NU Professor Wins $1.5 million Prize, 8 Others Recognized

Julie French

By Julie FrenchThe Daily Northwestern

Northwestern faculty members pulled in nine prestigious awards at the end of Winter Quarter, including a $1.5 million prize that is awarded to only one person each year.

The Templeton Prize for Progress Toward Research or Discoveries About Spiritual Realities is the world’s largest monetary award given annually to a single individual. The prize went to Charles Taylor, a professor of philosophy and law.

Taylor, who has studied the spiritual dimensions of philosophy and law for more than 50 years, will officially be rewarded at a ceremony at Buckingham Palace in May. His research included using both spiritual and secular perspectives to solve social problems.

“It’s a tremendous honor for him to be recognized,” said Law School Dean David Van Zandt. “We’re so proud to have him on our faculty. I remember reading (his work) back when I was in graduate school back in the mid-’70s. This is an underlining of his excellence.”

Eight young NU scientists also received Alfred P. Sloan Foundation Research Fellowships and Faculty Early Career Development awards – also known as CAREER awards – which are given to researchers who are in the beginning of their careers.

NU tied with Harvard University for six Sloan Fellowships.

Only Massachusetts Institute of Technology earned more, besting NU by one.

Fellowship winners – chemistry Profs. Franz Geiger and Karl Scheidt, McCormick Profs. Bartosz Grzybowski and Lincoln Lauhon, mathematics Prof. David Nadler and ophthalmology Prof. Joshua Singer – will receive $45,000 each for their independent contributions to science.

The recognition that comes with the award is more significant than the money, said Singer, who was honored for his work on night vision.

“These grants are important for young investigators because they provide an assessment from outside of the university about the quality of the work,” he said. “It’s readily apparent to people outside the field that this is interesting and important.”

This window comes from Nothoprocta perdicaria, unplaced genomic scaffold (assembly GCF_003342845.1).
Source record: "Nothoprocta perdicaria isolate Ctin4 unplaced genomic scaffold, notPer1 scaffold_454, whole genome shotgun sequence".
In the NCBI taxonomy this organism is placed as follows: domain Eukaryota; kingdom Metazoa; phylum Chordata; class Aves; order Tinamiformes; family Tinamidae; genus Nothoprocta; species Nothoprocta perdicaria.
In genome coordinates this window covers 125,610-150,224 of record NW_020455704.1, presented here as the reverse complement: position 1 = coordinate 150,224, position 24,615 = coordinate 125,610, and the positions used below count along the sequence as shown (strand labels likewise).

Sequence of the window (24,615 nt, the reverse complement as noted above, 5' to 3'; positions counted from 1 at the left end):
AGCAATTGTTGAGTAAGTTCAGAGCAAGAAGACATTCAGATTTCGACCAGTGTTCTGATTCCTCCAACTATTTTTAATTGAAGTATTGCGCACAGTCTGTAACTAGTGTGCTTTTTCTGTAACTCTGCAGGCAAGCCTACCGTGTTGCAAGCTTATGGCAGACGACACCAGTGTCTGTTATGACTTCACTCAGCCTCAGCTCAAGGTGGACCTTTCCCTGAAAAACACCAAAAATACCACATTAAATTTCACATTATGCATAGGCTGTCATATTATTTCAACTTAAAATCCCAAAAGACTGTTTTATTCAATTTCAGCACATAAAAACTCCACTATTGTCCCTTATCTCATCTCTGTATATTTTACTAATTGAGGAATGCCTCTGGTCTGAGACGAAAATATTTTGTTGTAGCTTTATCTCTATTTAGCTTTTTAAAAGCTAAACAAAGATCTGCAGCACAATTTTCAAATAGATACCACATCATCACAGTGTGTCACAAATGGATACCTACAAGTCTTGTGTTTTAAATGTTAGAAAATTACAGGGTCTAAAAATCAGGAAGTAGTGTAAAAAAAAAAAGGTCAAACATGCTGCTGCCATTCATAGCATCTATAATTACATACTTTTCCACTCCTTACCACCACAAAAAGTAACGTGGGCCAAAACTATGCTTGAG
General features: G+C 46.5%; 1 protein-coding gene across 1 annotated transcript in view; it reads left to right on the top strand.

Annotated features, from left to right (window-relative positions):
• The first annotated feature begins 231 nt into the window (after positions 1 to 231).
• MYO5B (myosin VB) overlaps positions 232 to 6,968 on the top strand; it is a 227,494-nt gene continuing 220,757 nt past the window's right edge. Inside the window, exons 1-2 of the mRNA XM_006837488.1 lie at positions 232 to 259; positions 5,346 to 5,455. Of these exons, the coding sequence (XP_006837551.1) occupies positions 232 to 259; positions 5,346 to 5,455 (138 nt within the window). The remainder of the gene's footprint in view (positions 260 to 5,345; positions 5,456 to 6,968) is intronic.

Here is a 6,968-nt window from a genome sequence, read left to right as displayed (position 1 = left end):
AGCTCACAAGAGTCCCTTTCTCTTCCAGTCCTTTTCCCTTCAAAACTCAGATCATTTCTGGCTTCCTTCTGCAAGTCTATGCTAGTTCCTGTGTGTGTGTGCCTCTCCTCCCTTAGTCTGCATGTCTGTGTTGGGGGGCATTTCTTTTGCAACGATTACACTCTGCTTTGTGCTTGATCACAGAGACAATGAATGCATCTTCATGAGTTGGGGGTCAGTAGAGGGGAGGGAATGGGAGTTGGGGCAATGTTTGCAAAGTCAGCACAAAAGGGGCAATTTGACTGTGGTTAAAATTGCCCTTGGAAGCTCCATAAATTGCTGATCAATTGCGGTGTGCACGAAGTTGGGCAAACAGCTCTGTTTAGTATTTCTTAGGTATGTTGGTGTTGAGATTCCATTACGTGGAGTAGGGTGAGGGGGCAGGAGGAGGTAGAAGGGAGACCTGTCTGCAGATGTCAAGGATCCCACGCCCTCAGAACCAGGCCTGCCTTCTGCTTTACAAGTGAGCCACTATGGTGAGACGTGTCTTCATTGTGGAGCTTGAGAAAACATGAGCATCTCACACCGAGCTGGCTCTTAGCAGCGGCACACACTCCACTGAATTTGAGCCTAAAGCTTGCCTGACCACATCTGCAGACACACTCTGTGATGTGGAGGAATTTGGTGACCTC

Singer’s research on how the retina turns light into a nerve signal could provide insight into diseases affecting vision. Many of the other award recipients also do research that can have applications beyond their own field of interest.

“The Sloan Fellowship is generally indicative of work that has a broader impact,” said Lauhon, who works with nanowires. His research could impact areas ranging from medical imaging to improving gas mileage, he said.

Scheidt also sees varying applications of his research in catalytic reactions, whether it be in cancer research or making television screens thinner. Scheidt previously won the CAREER award and he said that prize money enables professors to do research that makes them stronger Sloan candidates in the future.

Two McCormick professors won CAREER awards earlier this year. The most recent winners are economics Prof. Wojciech Olszewski and Earth and planetary sciences Prof. Suzan van der Lee. Van der Lee and Olszewski each will receive a minimum of $400,000 over the next five years to support their research.

Olszewski and other winners said the support they received from fellow researchers and NU were instrumental to their success.

“I see this as a collective win,” said Geiger, a Sloan winner. “The fact that we have six (Sloans) overall … it really tells you about how great science, engineering and economics really are at Northwestern.”

It also shows that NU is willing to take risks by investing in its younger faculty members, he said.

“The university is very proud that the people we hired, supported and molded are receiving that kind of recognition outside of Northwestern,” said Marie Jones, an associate dean of Weinberg College of Arts and Sciences.

Jones prepares an annual list of faculty award winners, and although the names of the awards might change, she said, “that list gets a little bit longer every year.”

Reach Julie French at [email protected]